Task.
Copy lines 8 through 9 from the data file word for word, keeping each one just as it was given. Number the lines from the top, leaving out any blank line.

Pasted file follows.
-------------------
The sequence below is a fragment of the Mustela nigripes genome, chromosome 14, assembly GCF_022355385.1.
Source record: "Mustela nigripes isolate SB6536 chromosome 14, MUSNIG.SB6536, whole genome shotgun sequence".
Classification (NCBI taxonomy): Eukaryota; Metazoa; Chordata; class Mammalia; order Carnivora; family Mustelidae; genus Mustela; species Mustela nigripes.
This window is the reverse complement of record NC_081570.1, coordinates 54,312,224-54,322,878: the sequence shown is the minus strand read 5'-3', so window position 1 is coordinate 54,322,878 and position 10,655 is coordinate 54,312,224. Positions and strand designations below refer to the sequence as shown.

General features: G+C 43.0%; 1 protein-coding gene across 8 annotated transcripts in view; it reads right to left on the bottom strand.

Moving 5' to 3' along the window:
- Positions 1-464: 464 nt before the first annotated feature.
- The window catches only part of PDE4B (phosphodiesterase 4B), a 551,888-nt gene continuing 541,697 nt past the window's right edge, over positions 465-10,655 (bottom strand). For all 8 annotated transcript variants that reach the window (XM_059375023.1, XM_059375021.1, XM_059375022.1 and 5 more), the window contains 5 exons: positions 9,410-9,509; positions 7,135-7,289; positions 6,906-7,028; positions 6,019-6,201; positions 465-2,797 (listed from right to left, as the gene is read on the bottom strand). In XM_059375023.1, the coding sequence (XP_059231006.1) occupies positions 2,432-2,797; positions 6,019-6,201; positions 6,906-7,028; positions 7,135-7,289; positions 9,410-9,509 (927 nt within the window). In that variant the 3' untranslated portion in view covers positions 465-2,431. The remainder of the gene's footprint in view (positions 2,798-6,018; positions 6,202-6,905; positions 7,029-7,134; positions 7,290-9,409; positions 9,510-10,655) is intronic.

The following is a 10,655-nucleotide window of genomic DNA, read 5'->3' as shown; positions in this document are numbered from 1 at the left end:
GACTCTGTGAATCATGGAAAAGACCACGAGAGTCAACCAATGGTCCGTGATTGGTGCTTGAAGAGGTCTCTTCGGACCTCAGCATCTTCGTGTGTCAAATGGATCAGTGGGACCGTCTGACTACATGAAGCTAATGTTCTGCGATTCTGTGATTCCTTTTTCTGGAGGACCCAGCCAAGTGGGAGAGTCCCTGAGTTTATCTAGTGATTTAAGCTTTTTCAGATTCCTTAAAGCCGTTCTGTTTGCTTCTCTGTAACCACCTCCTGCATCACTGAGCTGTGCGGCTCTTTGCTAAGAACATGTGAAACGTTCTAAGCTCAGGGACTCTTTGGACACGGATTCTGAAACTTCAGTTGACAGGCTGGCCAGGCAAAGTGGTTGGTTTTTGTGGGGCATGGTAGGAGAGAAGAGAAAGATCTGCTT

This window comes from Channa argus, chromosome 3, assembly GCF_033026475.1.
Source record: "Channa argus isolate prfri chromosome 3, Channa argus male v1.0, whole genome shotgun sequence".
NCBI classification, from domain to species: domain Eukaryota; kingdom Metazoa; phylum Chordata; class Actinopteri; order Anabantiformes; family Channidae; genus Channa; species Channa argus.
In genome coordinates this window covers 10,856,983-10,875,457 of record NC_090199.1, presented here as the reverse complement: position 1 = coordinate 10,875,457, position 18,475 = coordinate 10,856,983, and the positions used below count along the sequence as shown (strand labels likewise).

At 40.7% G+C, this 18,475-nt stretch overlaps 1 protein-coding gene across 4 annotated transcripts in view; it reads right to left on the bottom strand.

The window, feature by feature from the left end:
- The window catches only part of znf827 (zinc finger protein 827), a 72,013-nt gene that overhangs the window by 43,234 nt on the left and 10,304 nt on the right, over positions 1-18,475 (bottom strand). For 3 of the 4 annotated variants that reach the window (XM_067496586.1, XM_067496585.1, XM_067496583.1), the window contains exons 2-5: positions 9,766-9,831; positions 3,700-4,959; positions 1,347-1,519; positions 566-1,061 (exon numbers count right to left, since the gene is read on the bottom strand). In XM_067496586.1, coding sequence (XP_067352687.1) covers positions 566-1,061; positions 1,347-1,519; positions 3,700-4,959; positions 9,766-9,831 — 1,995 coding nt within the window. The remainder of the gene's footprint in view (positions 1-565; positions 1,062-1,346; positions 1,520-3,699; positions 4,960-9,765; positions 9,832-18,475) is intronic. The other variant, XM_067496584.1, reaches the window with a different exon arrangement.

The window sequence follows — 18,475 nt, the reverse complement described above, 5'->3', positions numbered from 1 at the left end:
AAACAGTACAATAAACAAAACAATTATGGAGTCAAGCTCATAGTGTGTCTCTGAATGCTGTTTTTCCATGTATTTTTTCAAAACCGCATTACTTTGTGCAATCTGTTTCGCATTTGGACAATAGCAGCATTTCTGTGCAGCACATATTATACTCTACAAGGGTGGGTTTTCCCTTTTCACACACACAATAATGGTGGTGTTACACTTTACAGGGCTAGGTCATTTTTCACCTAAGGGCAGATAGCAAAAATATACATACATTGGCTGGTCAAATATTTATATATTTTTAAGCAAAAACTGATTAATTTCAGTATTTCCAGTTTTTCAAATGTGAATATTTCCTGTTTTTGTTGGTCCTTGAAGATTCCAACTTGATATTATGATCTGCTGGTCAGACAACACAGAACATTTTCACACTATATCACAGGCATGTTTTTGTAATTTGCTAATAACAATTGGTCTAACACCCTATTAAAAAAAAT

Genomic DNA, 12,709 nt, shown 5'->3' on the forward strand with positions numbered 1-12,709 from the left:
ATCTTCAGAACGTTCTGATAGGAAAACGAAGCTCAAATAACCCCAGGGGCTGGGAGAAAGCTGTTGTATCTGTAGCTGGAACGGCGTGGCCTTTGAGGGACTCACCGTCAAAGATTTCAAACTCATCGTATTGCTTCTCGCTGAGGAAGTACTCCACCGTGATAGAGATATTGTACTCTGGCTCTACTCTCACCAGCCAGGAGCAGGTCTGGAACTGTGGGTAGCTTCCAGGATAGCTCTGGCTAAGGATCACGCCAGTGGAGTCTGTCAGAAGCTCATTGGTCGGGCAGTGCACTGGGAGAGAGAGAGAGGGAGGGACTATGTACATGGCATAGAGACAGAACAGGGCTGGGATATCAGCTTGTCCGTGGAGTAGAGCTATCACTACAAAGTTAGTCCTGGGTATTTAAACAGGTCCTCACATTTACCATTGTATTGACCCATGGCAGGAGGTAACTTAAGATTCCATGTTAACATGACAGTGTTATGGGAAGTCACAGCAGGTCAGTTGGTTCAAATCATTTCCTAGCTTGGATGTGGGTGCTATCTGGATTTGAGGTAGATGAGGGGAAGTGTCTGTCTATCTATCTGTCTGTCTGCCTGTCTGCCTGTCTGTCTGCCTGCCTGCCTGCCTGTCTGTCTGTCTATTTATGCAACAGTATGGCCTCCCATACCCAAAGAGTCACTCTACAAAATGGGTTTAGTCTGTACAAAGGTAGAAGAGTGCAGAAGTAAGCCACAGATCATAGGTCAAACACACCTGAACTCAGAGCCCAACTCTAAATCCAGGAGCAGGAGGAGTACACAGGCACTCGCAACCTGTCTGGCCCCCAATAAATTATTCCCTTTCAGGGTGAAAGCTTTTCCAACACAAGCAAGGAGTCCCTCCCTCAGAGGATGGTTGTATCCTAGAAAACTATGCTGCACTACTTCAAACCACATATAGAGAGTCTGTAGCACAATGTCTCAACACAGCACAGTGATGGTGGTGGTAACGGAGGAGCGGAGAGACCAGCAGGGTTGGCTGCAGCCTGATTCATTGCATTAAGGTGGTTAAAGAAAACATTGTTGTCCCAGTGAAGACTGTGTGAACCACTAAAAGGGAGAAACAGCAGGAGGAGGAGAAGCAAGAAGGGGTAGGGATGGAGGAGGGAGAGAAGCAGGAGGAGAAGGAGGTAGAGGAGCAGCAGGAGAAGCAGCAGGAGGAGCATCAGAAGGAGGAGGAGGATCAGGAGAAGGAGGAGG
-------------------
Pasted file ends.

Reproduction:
- The window catches only part of PDE4B (phosphodiesterase 4B), a 551,888-nt gene continuing 541,697 nt past the window's right edge, over positions 465-10,655 (bottom strand). For all 8 annotated transcript variants that reach the window (XM_059375023.1, XM_059375021.1, XM_059375022.1 and 5 more), the window contains 5 exons: positions 9,410-9,509; positions 7,135-7,289; positions 6,906-7,028; positions 6,019-6,201; positions 465-2,797 (listed from right to left, as the gene is read on the bottom strand). In XM_059375023.1, the coding sequence (XP_059231006.1) occupies positions 2,432-2,797; positions 6,019-6,201; positions 6,906-7,028; positions 7,135-7,289; positions 9,410-9,509 (927 nt within the window). In that variant the 3' untranslated portion in view covers positions 465-2,431. The remainder of the gene's footprint in view (positions 2,798-6,018; positions 6,202-6,905; positions 7,029-7,134; positions 7,290-9,409; positions 9,510-10,655) is intronic.

The following is a 10,655-nucleotide window of genomic DNA, read 5'->3' as shown; positions in this document are numbered from 1 at the left end: